Thanks to world-renowned kit dealer Barry Rojack for some invaluable information.

Background:

For a full background on what was worn by Ireland leading up to 1994, of course check back to the aforementioned CKC#4. But briefly, having started the qualifying campaign still in a 1990-style “trefoil and stripes” design (with an updated crest), most of the matches saw the Irish wear the popular Adidas “Equipment” shoulder bar template in 92 and 93, with all but one in the traditional green shirt/white shorts/green socks combination. The odd game out was the historic last qualifier away to Northern Ireland in Windsor Park that secured a place at the finals, a result matched by the equally fantastic reverse strip.


Ireland's Adidas "Equipment" away kit in it's one and only appearance, worn vs Northern Ireland, World Cup qualifier, 17/11/1993.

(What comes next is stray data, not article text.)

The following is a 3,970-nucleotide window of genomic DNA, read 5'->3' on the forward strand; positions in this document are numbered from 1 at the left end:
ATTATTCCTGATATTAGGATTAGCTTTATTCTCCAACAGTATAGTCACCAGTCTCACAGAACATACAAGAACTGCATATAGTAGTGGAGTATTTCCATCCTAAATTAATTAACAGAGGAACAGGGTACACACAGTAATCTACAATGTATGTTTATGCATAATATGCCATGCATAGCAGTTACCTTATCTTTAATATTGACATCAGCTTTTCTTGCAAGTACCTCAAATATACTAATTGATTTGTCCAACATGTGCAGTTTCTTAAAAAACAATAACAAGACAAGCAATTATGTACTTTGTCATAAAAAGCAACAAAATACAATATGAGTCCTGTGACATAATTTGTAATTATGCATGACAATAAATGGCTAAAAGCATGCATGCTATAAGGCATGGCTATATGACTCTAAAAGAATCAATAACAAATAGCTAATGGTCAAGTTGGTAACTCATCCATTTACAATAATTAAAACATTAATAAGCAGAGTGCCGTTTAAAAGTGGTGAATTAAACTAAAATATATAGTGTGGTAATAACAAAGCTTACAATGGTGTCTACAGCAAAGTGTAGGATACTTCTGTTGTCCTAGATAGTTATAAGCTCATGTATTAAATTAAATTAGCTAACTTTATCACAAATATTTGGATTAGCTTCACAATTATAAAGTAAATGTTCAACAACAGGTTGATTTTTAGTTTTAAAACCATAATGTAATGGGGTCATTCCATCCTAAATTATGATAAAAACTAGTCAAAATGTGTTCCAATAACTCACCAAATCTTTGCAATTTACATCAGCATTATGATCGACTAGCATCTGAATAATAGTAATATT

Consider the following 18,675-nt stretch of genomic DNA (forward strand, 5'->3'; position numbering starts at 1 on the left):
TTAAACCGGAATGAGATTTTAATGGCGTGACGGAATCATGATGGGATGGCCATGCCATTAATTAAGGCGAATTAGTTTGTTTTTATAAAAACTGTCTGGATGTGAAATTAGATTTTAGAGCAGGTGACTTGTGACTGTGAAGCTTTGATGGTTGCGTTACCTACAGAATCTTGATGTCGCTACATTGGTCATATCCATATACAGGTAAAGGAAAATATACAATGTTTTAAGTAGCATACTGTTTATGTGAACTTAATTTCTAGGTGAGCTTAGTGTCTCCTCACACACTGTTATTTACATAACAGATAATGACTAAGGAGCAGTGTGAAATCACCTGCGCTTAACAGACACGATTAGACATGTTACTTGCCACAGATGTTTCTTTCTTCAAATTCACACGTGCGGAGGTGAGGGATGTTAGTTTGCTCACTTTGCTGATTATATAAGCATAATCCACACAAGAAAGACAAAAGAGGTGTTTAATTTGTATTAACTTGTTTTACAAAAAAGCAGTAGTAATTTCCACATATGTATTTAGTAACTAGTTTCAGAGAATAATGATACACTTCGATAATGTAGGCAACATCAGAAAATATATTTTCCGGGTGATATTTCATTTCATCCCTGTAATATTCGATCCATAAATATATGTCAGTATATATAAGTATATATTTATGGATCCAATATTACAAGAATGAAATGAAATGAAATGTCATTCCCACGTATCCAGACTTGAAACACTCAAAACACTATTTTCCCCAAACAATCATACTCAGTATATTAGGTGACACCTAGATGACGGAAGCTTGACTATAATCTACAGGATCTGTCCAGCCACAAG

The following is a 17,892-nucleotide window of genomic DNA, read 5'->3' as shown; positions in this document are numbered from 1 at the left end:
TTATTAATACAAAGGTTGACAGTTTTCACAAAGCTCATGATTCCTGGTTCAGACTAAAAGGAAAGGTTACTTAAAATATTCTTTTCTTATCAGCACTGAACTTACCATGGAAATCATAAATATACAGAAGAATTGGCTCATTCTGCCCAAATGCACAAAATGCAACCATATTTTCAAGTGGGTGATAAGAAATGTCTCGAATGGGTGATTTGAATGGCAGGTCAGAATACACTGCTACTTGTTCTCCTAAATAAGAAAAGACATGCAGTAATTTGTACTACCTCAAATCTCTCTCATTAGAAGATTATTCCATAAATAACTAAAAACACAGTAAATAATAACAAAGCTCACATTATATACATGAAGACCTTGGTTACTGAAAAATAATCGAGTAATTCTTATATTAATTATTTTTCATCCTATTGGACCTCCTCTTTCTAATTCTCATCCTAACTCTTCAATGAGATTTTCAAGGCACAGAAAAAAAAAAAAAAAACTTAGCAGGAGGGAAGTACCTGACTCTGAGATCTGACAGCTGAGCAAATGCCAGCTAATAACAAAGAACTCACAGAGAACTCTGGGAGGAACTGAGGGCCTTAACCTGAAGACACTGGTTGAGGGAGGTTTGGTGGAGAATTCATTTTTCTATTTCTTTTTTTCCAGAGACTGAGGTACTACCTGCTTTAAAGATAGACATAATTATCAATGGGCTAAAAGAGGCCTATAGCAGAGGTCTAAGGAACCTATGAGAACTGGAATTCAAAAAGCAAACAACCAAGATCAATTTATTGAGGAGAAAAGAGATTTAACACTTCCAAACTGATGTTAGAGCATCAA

The trefoil had been appearing on Adidas kits since the early 70s and even continued to be used by some “behind the times” nations past 1994. It’s Equipment-era successor, on the other hand, initially appeared to have an extremely short lifespan in comparison, with the bars logo first appearing in 1991 and, for the most part, disappearing by 94/95 (later resurrected sans-Equipment branding for World Cup 98). The French foreshadowed the forthcoming change of general direction by already dropping the element from their Equipment shirts in mid-1993, with an enlarged “adidas” wordmark remaining, giving it only little more than a year.


French Adidas "Equipment" away shirt on the left, already without Equipment logo in August 1993 (vs Sweden), contrasted with Portugal shirt with trefoil still being used in November 1994 (vs Austria).

Ireland were in a similar position due to their non-participation at Euro 92 – presumably the reason for their late adoption of the style. It would only be fourteen months from their first game in the new attire against Latvia in September of that year, until the “all-Ireland” clash in November 93; a relatively short time compared to the seven years that the trefoil had been seen on Irish shirts.